JAMAL SIMMONS, DEMOCRATIC STRATEGIST, & PRINCIPAL, RABEN GROUP: Well, I think Senator Sanders has run a fantastic campaign, organizing young people, getting a lot of progressives involved, what he's doing online, what he's doing in the, you know, Twitterverse has all been amazing. We haven't seen -- you know, we haven't seen in South Carolina his ability to kind of convert that into real live bodies at polls. And I think that's something that's something that's going to -- the people are going to be watching for it to see if he can convert in some of these big cities, in these big states, like Michigan and Ohio, where someone like Senator Clinton probably has some really built-in advantages because of name ID organization, history, all those things. So we're all going to be watching to see how it plays out on Sunday and going forward.
BALDWIN: And let just remind everyone ahead of Sunday, you have tomorrow, Super Saturday. It's Kansas, Louisiana, Nebraska, they're all, you know, making their picks before the Dem Caucus in Maine on Sunday. How do you think this will play for both Hillary Clinton and Bernie Sanders?
SIMMONS: You know what's important about Flint, it's not just and on Detroit and so I know a lot of people are really passionate about this. It's not just what happened in Flint that's going to matter in Michigan. Being focused on Flint is something along with criminal justice that African-Americans, in particular around the country, have been very focused on and also a lot of people who aren't African Americans but who are worried about these children and the plight they face.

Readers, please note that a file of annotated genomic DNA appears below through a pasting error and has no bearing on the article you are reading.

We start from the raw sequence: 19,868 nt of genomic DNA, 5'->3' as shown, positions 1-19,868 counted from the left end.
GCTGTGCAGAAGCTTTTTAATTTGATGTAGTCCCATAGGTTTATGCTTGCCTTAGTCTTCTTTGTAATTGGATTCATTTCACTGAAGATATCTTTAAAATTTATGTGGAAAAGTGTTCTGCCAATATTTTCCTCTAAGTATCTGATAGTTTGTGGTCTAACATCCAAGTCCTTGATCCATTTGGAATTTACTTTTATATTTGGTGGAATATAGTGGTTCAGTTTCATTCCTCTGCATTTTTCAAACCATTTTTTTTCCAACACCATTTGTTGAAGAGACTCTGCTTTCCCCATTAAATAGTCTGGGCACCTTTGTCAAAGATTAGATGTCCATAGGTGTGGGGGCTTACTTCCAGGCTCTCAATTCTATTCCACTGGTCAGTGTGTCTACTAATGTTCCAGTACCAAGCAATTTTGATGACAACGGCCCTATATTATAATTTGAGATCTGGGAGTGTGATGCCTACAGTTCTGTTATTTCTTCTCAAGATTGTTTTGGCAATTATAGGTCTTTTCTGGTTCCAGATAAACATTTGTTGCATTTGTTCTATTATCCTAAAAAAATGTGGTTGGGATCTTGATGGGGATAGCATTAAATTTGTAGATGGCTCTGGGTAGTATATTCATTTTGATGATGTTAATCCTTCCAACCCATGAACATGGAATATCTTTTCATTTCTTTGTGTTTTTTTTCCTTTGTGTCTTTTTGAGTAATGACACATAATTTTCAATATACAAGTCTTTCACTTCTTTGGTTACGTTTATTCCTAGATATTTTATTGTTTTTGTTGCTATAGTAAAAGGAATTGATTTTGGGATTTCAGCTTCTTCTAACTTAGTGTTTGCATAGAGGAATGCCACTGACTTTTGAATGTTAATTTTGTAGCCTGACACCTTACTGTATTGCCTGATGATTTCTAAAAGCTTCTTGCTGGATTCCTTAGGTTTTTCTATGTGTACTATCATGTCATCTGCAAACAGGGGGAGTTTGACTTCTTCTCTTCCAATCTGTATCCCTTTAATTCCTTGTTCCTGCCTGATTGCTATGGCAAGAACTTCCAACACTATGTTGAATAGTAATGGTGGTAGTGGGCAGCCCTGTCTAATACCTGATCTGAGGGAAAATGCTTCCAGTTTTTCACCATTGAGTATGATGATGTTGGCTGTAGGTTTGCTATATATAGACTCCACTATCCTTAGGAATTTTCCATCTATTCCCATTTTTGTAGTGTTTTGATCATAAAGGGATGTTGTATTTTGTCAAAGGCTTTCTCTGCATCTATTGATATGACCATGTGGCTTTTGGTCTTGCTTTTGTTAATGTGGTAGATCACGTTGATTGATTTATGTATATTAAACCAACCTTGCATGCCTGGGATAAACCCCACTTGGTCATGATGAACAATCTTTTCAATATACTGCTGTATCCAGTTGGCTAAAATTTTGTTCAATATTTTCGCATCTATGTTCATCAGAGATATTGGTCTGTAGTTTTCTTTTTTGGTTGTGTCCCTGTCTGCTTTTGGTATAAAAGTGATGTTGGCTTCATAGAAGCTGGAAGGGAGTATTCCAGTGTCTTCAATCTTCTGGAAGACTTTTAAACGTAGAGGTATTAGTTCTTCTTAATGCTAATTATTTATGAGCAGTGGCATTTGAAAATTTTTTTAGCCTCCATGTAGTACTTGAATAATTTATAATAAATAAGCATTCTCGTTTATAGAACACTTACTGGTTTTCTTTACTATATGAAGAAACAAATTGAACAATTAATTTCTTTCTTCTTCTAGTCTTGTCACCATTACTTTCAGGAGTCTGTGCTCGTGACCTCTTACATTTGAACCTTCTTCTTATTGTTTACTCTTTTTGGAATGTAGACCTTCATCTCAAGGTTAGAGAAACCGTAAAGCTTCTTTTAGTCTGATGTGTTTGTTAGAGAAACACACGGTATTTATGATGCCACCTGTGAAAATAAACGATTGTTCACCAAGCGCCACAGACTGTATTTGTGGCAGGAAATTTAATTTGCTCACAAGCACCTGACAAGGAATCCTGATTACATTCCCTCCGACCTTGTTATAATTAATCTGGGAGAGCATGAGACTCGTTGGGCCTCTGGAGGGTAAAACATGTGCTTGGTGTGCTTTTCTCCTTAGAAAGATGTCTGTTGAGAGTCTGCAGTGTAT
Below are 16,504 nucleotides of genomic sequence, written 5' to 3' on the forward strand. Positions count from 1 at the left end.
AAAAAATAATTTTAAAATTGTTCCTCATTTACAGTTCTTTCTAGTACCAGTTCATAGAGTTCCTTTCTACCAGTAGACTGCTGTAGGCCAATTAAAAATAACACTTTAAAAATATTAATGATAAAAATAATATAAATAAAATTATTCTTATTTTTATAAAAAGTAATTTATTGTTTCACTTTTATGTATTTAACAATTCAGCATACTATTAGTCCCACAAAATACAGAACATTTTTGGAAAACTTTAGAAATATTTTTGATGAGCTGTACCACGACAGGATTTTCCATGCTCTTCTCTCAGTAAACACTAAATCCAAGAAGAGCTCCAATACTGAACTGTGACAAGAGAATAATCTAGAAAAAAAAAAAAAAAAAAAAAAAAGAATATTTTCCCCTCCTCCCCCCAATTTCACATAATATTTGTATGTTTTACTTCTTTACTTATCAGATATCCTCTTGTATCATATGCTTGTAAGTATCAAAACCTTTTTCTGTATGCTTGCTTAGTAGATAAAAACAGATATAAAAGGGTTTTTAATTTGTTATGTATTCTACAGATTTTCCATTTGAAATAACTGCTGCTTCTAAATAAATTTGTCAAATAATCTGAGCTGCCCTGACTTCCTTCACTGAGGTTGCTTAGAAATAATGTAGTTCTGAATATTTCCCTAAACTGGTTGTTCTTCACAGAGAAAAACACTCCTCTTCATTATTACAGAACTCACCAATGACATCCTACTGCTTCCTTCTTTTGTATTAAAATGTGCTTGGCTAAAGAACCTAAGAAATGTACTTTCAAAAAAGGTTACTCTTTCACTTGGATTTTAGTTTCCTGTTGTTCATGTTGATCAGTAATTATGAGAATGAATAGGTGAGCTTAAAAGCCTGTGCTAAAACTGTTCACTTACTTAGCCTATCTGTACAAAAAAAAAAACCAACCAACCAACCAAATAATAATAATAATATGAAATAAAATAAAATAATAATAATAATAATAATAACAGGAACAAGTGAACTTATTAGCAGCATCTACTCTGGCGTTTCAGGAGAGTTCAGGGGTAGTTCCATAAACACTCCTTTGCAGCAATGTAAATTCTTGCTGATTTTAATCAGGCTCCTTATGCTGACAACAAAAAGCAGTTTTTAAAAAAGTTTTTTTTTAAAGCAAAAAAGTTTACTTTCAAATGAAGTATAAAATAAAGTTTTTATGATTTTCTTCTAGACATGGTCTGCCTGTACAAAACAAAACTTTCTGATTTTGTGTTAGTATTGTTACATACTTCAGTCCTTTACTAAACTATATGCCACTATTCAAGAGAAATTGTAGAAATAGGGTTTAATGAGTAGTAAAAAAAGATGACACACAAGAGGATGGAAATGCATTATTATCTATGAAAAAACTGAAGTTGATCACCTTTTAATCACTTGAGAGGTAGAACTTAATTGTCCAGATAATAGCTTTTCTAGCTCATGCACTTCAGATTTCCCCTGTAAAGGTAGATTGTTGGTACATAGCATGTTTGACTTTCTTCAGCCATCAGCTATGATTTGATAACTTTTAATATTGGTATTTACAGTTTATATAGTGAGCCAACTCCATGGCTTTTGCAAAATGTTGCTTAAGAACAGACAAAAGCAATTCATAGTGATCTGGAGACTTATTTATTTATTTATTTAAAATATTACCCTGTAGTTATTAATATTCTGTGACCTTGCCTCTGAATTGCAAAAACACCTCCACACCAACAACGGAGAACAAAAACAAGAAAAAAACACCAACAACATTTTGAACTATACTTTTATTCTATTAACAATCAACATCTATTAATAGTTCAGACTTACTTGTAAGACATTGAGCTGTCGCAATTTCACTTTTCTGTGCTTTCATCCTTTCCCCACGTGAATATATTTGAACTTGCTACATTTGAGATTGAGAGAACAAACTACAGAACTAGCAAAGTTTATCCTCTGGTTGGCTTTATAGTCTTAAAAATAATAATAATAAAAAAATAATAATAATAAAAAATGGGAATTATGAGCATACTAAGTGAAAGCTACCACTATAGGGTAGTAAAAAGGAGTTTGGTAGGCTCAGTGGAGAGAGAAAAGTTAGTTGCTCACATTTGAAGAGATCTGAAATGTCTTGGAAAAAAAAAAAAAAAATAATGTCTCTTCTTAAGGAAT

So for democrats, you know, this is one of those issues that gets that infrastructure, it gets that Republican control, state government. It gets that whether or not the children, they need from education and health perspective. It touches a lot of hot buttons and democratic constituencies. So it will play for all of them. What they talk about tomorrow night or Sunday night in Flint will play all over the country for democrats.
BALDWIN: Jamal Simmons, Brianna Keilar, thank you both very much, on the Dem side. Coming up next ...
SIMMONS: Thank you.
BALDWIN: ... will be Republican race come down to two key battleground on states of Florida and Ohio. We will talk live to the man who wants to be president, Ohio Governor, John Kasich, who has been called best (ph) far in this race, especially given all his plan on the debate state last night in Detroit ,the only adult in the room.
[14:38:39] We'll talk to him live coming up.
BALDWIN: I've been mentioning a moment, Donald Trump out and about on the trail today in Cadillac, Michigan, again, bringing up his hands. Roll it.
(BEGIN VIDEO CLIP)
DONALD TRUMP, (R) PRESIDENTIAL CANDIDATE: When Chris Christie went after him in the last debate previous, I never saw it. I'm standing here and I'm looking to Marco and I'm saying, "Is he okay?" And I see the sweat pouring. And Chris is going at him. And Marco, you know, he's got that little flippant mouth but a lot of times it doesn't work under pressure. And Marco is sweating, he's pouring down. And then he repeats himself once, twice, three times. I said, after the third time, I said, well, what's going on, four times. And then the fifth time -- and I thought he was going down for the count and I was ready to go because I want to show off, you know, what a good athlete I am.